Bahrain on the Brink
4 March, 2014 – by marcowenjones – marcowenjones blog
Yesterday (03/03/2014), the Bahrain Ministry of the Interior reported that three bombs had been detonated in the village of Daih. One explosion killed three policemen, including an Emirate officer. The Ministry of the Interior announced today that 25 people had been arrested in connection with the attack. Naturally, the MoI will make quick arrests, whether the accused are guilty or not. To fail to do so would look weak, and potentially inflame tensions between those who wish to enact their own style of vigilante retribution. Human Rights groups reported house raids and collective punishment in Daih following the attack, and this video shows a policeman kicking a detainee a few times as he (the detainee) lay on the ground.
Although there were four bombs, it is unclear exactly who is responsible for what. At least two groups have claimed responsibility via social media for the attacks in Daih – the Al Ashtar Brigades and the Popular Resistance Movements. The former group’s confession can be read here, while the latter’s can be read here. Although it is possible that the two groups planted separate bombs, or co-ordinated attacks, they do not mention this. The Popular Resistance Brigade state they conducted an attack near the Al Hashmi centre in Daih. The Al Hashmi centre is the location outside which most of yesterday’s grisly pictures of wounded/dead officers emerged. (see here then here to view the Al Hashmi centre(jump to 0.28). Similarly, the Al Ashtar brigade took responsibility for the attack that resulted in the death of three policemen – presumably at the Al Hashmi centre too. So far, different media outlets have attributed the attacks to different parties. Khaleej Times, for example, have attributed it to the Popular Resistance Brigade, while the AFP, Financial Times and Gulf News attributed it to the Al Ashtar Brigade.
Regardless of who did it it, it is interesting that this is not the first time they appear to have claimed responsibility for the same attack. In May, both groups seemed to take credit for the same attack against policemen in the village of Karanah(See here and here). Whether or not it was the same attack cannot be certain, yet they both happened in the same place at around the same time. It is also interesting to note that a Twitter account for the Popular Resistance Brigade was linked to the Bahrain government (however, there is no evidence to suggest Facebook and Twitter accounts are linked). Ultimately, it is not clear who runs these accounts. They could be government sponsored accounts, they could be real militant groups, or they could be some keyboard activists with a knack for religiously infused Arabic rhetoric.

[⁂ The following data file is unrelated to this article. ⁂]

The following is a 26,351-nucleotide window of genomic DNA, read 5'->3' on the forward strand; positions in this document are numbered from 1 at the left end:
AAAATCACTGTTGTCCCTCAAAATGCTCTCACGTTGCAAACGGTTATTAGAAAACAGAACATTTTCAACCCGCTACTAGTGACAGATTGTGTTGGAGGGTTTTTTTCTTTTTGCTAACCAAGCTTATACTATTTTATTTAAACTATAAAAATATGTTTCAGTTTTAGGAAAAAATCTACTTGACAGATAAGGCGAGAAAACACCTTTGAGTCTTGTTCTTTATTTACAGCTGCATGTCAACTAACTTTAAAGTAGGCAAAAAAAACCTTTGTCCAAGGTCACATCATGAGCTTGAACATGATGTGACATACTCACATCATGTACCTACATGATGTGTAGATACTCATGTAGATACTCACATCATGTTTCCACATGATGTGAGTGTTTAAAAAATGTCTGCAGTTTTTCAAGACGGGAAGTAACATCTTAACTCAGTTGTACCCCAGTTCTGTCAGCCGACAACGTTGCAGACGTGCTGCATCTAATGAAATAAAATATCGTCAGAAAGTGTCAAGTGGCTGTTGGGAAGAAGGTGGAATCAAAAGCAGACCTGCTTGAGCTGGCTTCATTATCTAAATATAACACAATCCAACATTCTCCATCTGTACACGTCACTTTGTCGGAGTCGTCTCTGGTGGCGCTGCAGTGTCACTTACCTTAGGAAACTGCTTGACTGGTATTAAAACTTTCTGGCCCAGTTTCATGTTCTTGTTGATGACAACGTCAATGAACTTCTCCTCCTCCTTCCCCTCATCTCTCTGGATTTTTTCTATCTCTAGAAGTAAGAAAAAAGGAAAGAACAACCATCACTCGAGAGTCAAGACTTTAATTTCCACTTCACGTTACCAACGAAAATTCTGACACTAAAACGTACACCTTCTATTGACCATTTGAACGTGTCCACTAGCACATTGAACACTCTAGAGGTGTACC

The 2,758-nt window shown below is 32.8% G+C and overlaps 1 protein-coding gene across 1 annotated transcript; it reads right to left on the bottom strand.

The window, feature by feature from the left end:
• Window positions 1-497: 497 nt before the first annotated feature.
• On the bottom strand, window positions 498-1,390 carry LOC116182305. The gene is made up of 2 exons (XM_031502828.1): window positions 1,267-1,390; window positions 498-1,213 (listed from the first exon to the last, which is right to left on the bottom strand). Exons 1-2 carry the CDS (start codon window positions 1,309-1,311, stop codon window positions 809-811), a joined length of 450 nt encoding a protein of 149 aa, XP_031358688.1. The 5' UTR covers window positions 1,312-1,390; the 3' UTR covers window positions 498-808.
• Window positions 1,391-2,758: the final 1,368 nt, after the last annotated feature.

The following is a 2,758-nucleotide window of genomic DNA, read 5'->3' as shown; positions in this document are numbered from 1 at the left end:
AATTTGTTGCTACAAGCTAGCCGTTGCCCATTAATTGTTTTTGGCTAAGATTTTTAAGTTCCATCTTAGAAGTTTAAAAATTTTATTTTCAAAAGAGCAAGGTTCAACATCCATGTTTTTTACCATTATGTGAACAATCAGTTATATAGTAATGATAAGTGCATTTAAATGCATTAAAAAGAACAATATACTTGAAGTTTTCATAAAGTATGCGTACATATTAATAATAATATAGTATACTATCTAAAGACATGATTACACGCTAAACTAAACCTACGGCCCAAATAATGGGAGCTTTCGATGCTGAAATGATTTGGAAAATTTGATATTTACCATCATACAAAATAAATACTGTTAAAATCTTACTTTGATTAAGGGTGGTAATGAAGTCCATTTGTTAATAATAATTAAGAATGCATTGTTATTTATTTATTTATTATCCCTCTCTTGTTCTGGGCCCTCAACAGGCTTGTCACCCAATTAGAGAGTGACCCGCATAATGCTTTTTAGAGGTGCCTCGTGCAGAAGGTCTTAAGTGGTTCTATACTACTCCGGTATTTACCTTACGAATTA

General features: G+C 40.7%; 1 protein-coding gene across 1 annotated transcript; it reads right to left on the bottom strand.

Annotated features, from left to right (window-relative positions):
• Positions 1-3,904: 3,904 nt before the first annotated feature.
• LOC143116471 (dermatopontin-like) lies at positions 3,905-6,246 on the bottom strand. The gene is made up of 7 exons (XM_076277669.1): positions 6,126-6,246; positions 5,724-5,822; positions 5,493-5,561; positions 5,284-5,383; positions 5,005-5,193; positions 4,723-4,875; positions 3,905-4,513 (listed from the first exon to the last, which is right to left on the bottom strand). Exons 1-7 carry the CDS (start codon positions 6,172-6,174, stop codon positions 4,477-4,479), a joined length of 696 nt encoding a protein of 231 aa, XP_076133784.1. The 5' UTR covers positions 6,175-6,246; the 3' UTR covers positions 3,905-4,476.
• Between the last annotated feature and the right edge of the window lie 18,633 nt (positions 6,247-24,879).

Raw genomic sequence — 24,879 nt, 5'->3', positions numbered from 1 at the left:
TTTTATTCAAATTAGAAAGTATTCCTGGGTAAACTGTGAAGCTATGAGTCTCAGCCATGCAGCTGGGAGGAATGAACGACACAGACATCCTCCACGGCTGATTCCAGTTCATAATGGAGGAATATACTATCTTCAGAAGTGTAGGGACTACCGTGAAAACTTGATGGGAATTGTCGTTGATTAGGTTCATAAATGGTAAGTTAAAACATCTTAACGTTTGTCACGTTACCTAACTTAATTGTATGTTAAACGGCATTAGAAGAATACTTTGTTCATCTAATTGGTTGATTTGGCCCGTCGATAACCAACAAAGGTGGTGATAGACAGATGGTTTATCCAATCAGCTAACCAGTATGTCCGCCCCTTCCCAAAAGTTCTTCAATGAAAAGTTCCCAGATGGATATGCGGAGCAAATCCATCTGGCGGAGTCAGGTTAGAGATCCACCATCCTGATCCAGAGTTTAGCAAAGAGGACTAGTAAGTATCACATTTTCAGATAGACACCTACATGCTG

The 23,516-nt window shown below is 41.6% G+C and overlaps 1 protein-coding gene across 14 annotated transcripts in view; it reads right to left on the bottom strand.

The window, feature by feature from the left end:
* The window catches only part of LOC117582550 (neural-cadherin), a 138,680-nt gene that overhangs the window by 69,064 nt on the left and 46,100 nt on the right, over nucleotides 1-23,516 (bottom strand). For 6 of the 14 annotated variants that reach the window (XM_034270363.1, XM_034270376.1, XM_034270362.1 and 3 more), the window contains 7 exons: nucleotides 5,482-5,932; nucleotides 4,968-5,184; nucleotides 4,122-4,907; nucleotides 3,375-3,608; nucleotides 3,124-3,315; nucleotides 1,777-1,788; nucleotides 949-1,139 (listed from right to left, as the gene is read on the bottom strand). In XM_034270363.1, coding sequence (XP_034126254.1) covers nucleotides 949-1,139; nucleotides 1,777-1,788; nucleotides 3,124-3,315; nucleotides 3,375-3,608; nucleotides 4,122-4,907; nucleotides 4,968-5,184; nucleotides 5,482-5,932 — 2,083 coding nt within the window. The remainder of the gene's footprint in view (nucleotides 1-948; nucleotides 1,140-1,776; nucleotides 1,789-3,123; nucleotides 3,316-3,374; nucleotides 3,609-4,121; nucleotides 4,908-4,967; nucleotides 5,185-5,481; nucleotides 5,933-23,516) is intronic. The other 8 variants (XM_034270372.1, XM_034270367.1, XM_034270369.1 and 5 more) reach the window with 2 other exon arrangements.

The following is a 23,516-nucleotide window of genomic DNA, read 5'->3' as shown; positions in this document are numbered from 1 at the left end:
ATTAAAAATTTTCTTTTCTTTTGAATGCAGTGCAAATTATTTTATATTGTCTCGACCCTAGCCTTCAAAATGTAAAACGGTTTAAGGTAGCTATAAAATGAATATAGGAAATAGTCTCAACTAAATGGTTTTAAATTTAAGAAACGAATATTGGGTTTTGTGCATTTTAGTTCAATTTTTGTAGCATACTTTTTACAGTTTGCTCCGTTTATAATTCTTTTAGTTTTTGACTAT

As for the Bahraini government, they have not made an official announcement yet as to who was responsible, but the names of both groups have featured frequently in the local newspapers following other bomb explosions. Recently, a policeman claimed that during his investigations he found that Al Ashtar brigades were linked to the Coalition of February 14th. Furthermore, the government seem to be taking the threat seriously, as they recently put Al-Ashtar Brigade, the Popular Resistance Brigade, and the Coalition of February 14th on the terrorist blacklist. Interestingly, as Dr.Abdulhadi Khalaf points out, the Deputy Chairman of the Dubai Police Leiutenant General Dahi Khalfan seems to have single handedly discovered that the person who killed one of the Emirate policeman (specifically?) was trained by Hezbollah and used to visit Lebanon a lot. Step aside Benedict Cumberbatch. …more